September 19, 2010

Money Talks, Ecclesiology Walks

In one of my classes this past week we were studying the moment when (in the Roman church) it became necessary to begin to multiply Sunday Masses. Of course the liturgical and ecclesiological value--'as we have always taught'--is not to multiply Masses, but (ideally) to have one Mass on one altar in one cathedral in one local church on a Sunday.

In making his point against the abuses that have attended the normalization of multiplication of Masses in the western Churches, the professor gave the illustration of a parish in which "there's a 7:15 Mass for just ten people." How could such a thing be maintained, asked the professor, rhetorically.

Because I enjoy being a pain the classroom and because I enjoy answering rhetorical questions at inappropriate moments, I said, "It depends on the envelopes from the 7:15 Mass."

What I meant was that a pastor, even if we could see the absurdity of having a whole other early Mass for just ten people, (though in some cases his objections might have less to do with liturgy and more to do with how early he had to get up or how early the heat would have to go on) would be unlikely to cancel such a celebration if it happened to be that it was the material contributions of the 7:15 massgoers that allowed him to pay the light bill.

"You were in the parish too long, Charles. Don't let reality intrude on this," responded my professor, with a mixture of amusement and annoyance.

7 comments:

Rachel Gray said...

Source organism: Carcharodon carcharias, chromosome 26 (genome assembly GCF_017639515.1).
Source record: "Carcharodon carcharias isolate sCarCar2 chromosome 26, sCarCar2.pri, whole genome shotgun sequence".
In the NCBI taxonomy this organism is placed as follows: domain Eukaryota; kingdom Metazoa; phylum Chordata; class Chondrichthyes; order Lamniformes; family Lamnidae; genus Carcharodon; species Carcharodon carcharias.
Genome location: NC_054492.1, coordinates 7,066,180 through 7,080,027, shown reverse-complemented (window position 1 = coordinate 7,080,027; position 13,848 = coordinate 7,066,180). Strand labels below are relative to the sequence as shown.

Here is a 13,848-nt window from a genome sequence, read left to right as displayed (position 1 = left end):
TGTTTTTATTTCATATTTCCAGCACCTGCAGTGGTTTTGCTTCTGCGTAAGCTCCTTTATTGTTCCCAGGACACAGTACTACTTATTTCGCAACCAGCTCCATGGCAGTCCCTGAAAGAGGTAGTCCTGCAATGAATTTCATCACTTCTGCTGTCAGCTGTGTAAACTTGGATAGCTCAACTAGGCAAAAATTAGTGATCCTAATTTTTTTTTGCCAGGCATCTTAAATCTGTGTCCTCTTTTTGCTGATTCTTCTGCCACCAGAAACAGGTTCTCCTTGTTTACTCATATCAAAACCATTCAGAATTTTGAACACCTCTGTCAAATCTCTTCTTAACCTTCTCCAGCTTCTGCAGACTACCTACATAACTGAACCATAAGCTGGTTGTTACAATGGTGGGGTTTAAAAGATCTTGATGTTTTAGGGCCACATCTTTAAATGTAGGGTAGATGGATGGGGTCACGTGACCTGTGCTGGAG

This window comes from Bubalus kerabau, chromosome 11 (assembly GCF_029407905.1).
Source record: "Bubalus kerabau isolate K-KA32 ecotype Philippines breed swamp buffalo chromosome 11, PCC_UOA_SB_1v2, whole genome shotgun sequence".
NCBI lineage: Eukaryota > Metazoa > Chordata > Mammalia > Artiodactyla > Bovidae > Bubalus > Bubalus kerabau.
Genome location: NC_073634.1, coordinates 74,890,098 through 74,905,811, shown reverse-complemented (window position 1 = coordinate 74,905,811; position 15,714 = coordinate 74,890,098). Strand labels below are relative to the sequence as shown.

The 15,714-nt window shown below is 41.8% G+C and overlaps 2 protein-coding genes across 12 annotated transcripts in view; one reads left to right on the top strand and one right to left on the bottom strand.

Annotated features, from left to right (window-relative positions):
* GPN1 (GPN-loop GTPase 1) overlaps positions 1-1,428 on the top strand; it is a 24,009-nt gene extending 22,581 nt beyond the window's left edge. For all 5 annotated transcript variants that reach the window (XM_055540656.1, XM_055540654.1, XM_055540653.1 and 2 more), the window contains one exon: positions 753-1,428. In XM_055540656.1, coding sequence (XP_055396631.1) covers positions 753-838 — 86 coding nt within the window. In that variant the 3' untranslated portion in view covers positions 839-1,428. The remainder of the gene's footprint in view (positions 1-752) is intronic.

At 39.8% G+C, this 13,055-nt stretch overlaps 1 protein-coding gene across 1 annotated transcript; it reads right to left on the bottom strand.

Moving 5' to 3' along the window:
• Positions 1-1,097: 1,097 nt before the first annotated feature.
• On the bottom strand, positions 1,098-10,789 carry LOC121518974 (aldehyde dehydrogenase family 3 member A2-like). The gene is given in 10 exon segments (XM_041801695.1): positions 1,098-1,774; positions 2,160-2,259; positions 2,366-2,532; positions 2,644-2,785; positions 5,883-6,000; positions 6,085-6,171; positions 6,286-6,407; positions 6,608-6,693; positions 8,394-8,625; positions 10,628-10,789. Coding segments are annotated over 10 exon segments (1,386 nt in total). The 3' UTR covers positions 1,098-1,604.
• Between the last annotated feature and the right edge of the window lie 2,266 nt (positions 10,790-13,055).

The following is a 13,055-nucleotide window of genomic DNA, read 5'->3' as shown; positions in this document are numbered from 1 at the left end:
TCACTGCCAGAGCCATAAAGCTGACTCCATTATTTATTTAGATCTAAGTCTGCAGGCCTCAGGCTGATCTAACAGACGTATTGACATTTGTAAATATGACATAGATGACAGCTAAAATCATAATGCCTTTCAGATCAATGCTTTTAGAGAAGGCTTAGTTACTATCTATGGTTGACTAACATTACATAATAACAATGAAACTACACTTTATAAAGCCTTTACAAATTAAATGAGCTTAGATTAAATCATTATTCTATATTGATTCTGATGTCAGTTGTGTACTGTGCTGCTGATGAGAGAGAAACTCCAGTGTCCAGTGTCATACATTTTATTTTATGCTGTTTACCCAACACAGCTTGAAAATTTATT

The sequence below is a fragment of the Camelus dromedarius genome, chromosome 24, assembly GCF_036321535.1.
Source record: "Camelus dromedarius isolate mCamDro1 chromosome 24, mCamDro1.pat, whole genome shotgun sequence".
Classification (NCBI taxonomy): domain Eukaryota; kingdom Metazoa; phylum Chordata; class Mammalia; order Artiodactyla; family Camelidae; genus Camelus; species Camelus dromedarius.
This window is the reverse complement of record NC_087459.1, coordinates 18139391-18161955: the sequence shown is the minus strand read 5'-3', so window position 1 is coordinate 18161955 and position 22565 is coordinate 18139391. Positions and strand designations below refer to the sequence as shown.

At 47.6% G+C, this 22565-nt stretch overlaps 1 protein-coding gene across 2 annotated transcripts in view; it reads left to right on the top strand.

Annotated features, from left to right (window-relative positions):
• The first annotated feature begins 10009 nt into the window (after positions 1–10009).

This is interesting, Father. When *did* the Roman rite move to celebrating more than one Sunday Mass in a church?

Anonymous said...

I don't know if this is relevant,but most daily Masses I go to in the morning and some in the afternoon; don't have much more than ten people per Mass, and some fewer:and they don't have any collection.The multiplication of Masses is interesting though, especially when compared against the practices of the Orthodox churches:Is it true they still only have one Mass per week?

Elizabeth Mahlou said...

LOL. I think you're right.

pennyante said...

But what about devout people who wish to go to a daily Mass? Are they not taken into consideration?

Those folks (even though a small number) cannot go to Mass and receive their Lord on a daily basis without a priest willing to celebrate that Mass for them.

This has always troubled me since I see this care of his parishioners as a major reason for his vocation.

This Mass needn't be celebrated in the parish church... could even be held in a rectory chapel area...

Brother Charles said...

I think the point is made mostly with respect to Sunday Masses; daily Masses are rarely multiplied unless there is a genuine need.

pennyante said...

Fr. Charles said:"I think the point is made mostly with respect to Sunday Masses;"

O I see. I missed that point. I agree in respect to Sunday Masses...

Barb, sfo said...

My uncle is pastor (and the only priest) at a small city parish. He has an early Mass on Sunday with 10 or 20 people. Most of those are people who are required to work Sundays for their jobs, many in hospital work, and if they didn't get to that early Mass they wouldn't be able to get to any Mass at all. They are grateful that he keeps that Mass for their small number, and he is grateful that they are there!